NYC Floods Disrupt Airport and Subway; Emergency Declared

Web DeskSeptember 30, 20235474 min
NYC Floods Disrupt Airport and Subway; Emergency Declared

New York City faced significant disruption on Friday due to heavy rainfall that led to flash flooding. After a week of continuous rain, torrential downpours caused streets to become inundated and subway services to be disrupted in the nation’s most populous metropolis.

The National Weather Service issued a flash flood warning for New York City, which was expected to remain in effect until midday. Some areas had already received over 2 inches of rain by Friday morning, with an additional 3 inches forecasted within hours. Certain locations, including Brooklyn, lower Manhattan, and John F. Kennedy International Airport, reported up to 6 inches of rainfall, posing a potentially life-threatening situation.

Also Read: UN Chief Urges Support for Pakistan Amid Receding Floods

Meteorologist Zack Taylor of the National Weather Service’s Weather Prediction Center emphasized the dangers of travel and recommended that people avoid venturing out until the weather system moves away from the coast, expected later on Friday evening.

New York Governor Kathy Hochul declared a state of emergency for New York City, Long Island, and the Hudson Valley in response to the flooding. She urged residents to take precautions for their safety and advised against attempting to drive on flooded roads.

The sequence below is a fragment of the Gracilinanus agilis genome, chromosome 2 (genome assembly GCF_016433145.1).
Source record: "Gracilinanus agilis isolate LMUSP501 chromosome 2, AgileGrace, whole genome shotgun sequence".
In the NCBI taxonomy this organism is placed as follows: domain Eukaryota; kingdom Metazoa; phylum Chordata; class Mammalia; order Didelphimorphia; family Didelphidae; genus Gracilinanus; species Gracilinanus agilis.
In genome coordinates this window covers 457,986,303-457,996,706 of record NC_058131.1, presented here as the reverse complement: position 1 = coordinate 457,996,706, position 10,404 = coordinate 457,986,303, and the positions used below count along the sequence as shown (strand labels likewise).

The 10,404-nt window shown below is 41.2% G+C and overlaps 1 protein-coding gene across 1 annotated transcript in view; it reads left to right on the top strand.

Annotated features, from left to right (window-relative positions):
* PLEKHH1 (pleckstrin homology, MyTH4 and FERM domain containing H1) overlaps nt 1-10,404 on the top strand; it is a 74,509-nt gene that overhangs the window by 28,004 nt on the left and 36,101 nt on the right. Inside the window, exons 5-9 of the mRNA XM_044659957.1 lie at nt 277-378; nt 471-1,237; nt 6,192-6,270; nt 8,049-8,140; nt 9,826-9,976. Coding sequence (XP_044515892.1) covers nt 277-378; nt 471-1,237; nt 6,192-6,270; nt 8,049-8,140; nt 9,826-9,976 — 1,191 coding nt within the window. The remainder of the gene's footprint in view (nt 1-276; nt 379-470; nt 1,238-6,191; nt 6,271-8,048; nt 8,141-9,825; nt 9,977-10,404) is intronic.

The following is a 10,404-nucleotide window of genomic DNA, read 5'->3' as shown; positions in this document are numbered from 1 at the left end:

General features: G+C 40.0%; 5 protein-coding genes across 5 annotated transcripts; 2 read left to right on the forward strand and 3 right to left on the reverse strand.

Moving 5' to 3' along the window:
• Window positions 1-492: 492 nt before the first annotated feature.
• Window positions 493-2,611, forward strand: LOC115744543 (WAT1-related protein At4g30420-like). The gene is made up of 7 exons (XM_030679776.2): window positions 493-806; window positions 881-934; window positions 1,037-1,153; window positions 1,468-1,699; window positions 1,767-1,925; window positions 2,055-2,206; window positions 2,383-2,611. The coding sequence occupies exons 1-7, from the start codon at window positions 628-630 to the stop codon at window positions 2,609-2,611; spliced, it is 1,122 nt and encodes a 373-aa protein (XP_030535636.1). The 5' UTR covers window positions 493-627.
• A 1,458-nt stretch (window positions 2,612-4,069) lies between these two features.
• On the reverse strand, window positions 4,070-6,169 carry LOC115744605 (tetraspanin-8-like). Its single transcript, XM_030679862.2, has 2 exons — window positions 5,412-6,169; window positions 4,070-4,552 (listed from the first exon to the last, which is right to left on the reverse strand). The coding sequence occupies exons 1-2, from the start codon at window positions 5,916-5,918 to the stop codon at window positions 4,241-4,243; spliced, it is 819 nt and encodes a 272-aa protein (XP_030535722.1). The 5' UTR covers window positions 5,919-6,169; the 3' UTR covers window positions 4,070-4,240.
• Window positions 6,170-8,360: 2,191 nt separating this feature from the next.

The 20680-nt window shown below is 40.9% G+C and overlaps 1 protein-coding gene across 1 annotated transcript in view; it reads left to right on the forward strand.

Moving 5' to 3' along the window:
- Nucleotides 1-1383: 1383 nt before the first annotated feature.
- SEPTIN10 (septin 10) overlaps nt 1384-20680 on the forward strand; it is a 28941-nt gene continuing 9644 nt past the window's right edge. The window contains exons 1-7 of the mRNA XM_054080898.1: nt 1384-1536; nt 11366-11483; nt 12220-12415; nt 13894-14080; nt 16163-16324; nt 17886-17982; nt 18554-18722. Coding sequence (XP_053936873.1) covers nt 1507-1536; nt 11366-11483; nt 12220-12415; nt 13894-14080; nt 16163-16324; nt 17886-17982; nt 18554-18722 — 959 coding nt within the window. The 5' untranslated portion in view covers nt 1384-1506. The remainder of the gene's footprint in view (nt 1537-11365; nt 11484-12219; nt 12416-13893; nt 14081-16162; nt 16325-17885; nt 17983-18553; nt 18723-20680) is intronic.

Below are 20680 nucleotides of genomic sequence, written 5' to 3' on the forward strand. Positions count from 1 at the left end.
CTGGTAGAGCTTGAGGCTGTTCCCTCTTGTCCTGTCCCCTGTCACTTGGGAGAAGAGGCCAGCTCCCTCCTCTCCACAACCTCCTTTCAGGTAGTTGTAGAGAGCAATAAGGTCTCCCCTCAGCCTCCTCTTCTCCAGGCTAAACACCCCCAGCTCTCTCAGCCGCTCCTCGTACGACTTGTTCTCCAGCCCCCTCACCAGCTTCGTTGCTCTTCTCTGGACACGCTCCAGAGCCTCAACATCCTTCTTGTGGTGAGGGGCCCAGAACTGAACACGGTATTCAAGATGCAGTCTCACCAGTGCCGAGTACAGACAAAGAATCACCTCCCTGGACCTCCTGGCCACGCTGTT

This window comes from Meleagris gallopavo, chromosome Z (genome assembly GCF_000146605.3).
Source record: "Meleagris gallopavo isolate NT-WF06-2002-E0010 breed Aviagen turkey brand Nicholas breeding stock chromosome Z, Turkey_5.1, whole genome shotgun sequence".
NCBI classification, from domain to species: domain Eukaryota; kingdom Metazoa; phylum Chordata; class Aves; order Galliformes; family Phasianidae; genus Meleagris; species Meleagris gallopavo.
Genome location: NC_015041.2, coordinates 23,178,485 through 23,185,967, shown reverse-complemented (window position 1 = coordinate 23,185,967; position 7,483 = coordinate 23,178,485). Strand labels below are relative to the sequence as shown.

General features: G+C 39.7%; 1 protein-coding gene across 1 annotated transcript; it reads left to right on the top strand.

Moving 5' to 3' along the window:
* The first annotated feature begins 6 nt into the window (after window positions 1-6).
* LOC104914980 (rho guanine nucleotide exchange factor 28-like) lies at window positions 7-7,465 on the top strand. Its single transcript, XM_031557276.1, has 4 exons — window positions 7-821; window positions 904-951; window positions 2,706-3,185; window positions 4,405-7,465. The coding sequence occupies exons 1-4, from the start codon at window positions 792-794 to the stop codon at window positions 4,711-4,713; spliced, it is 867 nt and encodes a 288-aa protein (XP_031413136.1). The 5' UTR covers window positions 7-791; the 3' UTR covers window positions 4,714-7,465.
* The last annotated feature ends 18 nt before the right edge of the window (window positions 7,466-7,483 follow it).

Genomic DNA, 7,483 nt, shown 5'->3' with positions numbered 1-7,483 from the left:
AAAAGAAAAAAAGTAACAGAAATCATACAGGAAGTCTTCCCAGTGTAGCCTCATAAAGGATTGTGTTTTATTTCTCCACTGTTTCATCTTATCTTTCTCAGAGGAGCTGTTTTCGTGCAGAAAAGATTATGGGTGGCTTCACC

The flooding had a significant impact on New York’s transportation infrastructure, with the Metropolitan Transportation Authority reporting major disruptions to the subway system and the Metro North commuter rail service. Several subway lines were suspended, and numerous stations were closed.

Across the broader New York metropolitan area and along the East Coast, approximately 18 million people were under various flood warnings, watches, and advisories issued by the weather service.

Photographs and videos from different parts of New York depicted submerged vehicles on neighborhood streets and water inundating subway stations, causing disruptions during the morning commute for millions of residents. In Hoboken, New Jersey, just across the Hudson River from lower Manhattan, many southern routes into the city were submerged, and recently installed flood gates were activated to block flooded roads. These gates were part of the city’s infrastructure designed to manage the challenges posed by flooding.

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